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You may want to use a utility such as UltraMon to enable you to save different settings profiles so that you keep your one for normal use as well as this special one for in-world videography.
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* In the XP Control Panel, go to "NVIDIA nView Desktop Manager" (''not'' "NVIDIA Control Panel" - that's the new one)
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* Click Profiles and save it.
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Remember that setting in the nView Display Settings pane, "Disable auto-panning on secondary device (viewport lock)" (see above)?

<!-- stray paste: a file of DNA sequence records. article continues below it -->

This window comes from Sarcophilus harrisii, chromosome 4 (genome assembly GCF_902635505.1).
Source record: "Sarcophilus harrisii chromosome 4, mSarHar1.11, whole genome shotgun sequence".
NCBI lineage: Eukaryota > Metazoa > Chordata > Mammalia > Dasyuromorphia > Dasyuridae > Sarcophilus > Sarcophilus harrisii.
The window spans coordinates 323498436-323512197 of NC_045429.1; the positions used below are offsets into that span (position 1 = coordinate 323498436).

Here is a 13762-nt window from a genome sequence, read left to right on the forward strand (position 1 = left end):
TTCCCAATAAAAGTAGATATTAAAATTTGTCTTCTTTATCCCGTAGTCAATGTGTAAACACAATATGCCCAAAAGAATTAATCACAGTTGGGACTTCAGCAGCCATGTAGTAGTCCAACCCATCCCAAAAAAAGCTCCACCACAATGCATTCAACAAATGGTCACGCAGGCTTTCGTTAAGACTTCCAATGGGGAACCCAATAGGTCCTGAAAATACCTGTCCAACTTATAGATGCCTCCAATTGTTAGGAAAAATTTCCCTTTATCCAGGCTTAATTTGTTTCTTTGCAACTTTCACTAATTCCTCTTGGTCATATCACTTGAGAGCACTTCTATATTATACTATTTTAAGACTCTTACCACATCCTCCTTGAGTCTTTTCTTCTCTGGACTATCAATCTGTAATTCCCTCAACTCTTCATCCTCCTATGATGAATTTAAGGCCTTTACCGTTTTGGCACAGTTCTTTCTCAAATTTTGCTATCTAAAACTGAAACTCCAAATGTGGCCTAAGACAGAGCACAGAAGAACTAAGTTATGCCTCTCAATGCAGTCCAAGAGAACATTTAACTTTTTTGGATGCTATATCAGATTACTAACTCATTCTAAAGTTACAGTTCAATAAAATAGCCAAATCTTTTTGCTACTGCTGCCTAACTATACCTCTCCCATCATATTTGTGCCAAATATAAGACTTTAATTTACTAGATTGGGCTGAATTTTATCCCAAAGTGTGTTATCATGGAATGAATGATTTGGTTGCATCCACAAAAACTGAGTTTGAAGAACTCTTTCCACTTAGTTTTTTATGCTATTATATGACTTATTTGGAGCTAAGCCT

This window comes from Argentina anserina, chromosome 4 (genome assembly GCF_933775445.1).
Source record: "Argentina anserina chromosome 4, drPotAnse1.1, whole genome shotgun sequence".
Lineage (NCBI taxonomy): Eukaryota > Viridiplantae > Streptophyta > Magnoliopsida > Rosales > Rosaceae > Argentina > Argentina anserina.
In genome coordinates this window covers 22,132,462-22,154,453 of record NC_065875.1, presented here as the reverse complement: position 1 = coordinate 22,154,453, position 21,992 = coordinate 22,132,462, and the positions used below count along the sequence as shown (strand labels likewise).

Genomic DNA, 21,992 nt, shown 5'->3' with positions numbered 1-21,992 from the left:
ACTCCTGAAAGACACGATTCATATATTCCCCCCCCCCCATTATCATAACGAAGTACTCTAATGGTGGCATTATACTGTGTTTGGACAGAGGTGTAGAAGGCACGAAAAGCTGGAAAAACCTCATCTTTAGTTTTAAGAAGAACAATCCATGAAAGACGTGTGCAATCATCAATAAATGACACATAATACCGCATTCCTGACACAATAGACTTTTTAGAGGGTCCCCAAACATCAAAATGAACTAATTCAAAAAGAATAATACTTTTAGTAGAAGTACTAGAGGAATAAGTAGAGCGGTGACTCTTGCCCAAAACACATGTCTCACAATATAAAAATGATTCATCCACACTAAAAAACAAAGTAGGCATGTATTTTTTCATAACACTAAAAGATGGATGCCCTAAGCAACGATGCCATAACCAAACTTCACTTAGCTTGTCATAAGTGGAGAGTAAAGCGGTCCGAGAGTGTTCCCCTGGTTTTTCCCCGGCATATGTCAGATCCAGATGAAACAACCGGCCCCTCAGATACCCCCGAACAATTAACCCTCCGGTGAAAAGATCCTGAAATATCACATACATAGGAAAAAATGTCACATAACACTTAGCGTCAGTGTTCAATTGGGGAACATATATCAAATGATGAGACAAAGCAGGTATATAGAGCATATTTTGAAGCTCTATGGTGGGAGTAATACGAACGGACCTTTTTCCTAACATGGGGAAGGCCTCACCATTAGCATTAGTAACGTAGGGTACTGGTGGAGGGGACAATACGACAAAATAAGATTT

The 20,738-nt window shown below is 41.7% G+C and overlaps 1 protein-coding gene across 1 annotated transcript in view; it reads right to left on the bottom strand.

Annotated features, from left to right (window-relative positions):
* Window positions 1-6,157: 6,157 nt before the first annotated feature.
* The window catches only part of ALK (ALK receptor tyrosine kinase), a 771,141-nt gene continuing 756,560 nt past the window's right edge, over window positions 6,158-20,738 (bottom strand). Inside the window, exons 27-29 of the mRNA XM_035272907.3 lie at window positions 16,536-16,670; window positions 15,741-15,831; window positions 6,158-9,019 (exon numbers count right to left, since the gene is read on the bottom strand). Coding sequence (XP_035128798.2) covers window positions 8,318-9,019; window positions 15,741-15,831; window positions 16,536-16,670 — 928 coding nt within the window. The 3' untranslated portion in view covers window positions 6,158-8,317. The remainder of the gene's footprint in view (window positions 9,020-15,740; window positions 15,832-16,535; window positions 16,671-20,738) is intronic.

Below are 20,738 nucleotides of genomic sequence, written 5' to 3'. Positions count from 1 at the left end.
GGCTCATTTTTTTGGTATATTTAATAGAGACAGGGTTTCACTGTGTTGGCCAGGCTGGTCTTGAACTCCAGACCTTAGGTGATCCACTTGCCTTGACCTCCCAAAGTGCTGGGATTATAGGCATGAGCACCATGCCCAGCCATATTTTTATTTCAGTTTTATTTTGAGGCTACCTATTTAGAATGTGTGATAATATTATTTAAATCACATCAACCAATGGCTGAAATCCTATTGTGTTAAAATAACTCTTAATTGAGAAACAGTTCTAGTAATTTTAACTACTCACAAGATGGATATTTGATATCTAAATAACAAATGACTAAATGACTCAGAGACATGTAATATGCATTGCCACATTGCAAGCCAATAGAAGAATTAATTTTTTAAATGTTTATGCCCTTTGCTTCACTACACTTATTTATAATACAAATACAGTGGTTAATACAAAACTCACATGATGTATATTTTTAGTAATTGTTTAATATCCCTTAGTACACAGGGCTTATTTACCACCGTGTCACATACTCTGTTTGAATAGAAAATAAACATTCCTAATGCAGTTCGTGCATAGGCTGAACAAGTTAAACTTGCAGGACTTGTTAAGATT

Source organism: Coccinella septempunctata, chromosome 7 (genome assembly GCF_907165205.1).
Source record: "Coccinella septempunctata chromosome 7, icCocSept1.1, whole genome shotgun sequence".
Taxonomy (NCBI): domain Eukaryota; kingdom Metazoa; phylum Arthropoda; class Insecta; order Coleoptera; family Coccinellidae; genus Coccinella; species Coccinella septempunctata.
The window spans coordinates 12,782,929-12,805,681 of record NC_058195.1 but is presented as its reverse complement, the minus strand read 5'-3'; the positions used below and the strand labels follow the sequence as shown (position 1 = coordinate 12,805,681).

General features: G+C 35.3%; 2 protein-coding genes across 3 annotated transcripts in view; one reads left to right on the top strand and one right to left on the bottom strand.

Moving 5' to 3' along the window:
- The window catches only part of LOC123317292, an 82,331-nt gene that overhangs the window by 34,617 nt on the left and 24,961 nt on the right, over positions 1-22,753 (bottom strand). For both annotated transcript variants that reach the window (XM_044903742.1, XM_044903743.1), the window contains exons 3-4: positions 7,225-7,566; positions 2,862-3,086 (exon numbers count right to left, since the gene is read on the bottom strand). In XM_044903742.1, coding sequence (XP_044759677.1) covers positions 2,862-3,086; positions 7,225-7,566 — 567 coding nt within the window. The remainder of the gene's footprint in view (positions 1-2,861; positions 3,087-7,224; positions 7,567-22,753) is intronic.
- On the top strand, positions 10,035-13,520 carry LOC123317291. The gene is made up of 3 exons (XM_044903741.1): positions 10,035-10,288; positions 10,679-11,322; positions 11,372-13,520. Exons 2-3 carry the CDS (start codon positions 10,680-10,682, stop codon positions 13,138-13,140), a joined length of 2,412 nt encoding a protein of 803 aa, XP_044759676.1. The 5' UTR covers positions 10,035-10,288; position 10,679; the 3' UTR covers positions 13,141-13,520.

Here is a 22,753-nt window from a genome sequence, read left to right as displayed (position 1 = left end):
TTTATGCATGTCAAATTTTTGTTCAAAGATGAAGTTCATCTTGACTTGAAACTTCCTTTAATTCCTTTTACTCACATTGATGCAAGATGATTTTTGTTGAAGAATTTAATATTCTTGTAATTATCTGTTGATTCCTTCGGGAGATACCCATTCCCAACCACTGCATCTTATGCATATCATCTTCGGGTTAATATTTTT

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It's important to set a frame rate that is common to the BMD card and to your displays, and this will probably be 1080p30, ie 1920x1080 display, 30Hz refresh on the Windows side and 1080p30 in Wirecast. Set this up on the Windows machine and turn to the Mac.
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You'll notice that the window on your capture system moves about inside the main screen, so to speak. as you move the cursor on the Windows machine  to the edge of the captured display window, the position of that window moves with the cursor until it reaches the edge of the main screen. This is because the output of the PC graphics card feeding the capture system is displaying a 1280x720 viewport that looks on to a virtual desktop that's 1920x1080. You need to lock down that window to the centre of the screen. Not only that, you will have to do that every time you start up the machine.